MP3: From Infrastructure for Format and Back Again Banner

The lecture reflected on the hundred-year history of the world's most common format for recorded audio. Understanding the historical meaning of the MP3 format entails rethinking the place of digital technologies in the larger universe of twentieth-century communication history, from hearing research conducted by the telephone industry in the 1910s, through the mid-century development of perceptual coding (the technology underlying the MP3), to the format's promiscuous social life since the mid 1990s.

Jonathan Sterne is Professor and James McGill Chair in Culture and Technology in the Department of Art History and Communication Studies at McGill University.  He is author of MP3: The Meaning of a Format (2012), The Audible Past: Cultural Origins of Sound Reproduction (2003); and numerous articles on media, technologies and the politics of culture.  He is also editor of The Sound Studies Reader (Routledge, 2012).  His new projects consider instruments and instrumentalities; histories of signal processing; and the intersections of disability, technology and perception.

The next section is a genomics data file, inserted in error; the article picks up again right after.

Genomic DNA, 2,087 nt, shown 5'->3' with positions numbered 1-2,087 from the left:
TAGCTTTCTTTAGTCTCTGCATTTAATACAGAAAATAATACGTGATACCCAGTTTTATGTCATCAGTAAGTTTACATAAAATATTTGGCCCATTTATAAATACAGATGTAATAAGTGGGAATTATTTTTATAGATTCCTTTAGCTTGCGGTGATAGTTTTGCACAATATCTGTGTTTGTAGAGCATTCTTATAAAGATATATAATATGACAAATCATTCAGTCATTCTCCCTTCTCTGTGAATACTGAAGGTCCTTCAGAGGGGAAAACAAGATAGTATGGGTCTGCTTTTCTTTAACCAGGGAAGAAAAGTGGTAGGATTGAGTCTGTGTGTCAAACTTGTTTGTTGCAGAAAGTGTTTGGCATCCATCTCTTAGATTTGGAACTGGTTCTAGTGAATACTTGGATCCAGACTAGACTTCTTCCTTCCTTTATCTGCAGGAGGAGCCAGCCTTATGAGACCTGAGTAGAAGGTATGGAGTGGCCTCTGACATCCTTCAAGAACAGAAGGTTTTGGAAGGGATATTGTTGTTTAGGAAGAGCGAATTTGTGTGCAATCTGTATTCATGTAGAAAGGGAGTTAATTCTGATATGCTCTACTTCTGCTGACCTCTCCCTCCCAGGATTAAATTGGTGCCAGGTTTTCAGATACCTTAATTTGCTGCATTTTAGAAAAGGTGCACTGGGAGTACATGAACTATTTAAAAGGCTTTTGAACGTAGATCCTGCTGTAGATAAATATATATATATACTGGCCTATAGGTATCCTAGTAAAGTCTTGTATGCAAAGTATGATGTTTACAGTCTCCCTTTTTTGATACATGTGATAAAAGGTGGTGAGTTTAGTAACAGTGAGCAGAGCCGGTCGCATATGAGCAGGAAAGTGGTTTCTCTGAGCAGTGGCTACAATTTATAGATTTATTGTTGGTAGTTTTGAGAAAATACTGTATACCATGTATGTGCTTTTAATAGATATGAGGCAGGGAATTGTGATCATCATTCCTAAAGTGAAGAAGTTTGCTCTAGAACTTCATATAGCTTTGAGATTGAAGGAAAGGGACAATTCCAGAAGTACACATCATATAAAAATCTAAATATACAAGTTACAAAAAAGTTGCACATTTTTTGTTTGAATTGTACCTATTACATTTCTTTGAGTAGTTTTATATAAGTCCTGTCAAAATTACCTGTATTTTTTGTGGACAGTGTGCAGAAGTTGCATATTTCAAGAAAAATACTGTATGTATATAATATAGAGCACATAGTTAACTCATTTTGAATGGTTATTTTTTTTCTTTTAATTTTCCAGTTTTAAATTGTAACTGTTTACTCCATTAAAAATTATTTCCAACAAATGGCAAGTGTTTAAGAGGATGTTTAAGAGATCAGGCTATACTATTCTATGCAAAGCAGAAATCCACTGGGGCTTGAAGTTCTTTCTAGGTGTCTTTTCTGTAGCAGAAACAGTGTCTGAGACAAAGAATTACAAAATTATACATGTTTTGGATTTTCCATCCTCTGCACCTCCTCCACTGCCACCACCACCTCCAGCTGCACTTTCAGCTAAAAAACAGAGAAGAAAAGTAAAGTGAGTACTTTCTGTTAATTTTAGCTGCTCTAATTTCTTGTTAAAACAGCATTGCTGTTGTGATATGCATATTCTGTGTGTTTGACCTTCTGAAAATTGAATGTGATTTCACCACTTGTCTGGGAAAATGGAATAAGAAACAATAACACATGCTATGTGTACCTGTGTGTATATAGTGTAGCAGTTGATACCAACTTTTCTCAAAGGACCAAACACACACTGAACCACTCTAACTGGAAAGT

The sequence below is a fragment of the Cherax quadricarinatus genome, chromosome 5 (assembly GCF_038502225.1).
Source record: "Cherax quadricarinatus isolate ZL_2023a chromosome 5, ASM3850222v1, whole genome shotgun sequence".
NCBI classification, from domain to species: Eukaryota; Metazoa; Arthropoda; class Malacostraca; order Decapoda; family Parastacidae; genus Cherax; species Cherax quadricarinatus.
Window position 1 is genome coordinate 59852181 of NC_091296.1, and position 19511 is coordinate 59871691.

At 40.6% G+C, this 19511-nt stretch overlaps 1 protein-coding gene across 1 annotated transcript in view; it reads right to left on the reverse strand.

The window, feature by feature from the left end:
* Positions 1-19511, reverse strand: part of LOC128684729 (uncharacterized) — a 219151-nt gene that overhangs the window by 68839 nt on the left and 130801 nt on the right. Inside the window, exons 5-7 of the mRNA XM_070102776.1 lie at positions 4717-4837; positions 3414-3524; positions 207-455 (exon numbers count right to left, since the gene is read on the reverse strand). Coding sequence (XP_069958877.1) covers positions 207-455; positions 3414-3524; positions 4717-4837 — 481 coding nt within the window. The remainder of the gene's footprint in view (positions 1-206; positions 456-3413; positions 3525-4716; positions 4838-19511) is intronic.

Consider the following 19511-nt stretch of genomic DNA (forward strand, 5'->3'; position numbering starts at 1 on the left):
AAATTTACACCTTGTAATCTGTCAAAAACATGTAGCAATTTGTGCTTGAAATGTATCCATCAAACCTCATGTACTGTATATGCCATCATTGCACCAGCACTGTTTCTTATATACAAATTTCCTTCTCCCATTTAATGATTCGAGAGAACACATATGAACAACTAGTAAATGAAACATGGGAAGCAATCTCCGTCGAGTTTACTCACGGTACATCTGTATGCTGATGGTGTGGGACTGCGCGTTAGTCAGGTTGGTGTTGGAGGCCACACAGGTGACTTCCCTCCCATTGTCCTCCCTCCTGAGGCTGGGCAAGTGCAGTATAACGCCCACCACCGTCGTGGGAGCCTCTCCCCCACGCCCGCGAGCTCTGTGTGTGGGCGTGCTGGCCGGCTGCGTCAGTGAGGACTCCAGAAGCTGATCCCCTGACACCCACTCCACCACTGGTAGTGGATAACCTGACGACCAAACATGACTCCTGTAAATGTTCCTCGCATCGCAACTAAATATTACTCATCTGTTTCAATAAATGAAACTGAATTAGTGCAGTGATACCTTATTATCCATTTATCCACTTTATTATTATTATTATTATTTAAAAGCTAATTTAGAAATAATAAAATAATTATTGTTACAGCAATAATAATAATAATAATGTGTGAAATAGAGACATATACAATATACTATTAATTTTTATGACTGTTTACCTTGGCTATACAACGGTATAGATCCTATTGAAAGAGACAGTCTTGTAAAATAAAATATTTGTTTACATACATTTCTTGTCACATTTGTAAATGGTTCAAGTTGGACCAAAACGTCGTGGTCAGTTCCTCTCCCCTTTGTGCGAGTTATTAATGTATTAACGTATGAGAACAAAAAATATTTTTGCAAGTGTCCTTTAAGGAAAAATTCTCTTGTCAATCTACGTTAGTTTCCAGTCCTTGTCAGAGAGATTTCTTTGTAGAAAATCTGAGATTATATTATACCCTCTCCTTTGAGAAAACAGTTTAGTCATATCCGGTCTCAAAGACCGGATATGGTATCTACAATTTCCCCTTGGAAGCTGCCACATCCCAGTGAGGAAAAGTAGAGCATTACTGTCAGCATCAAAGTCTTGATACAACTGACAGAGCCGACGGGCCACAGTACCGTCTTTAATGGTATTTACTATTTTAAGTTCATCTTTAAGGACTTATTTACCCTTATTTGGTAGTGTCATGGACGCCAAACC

Ravi Vasudevan is Professor at the Centre for the Study of Developing Societies.

Tuesday, 13 January 2015
CSDS Seminar Room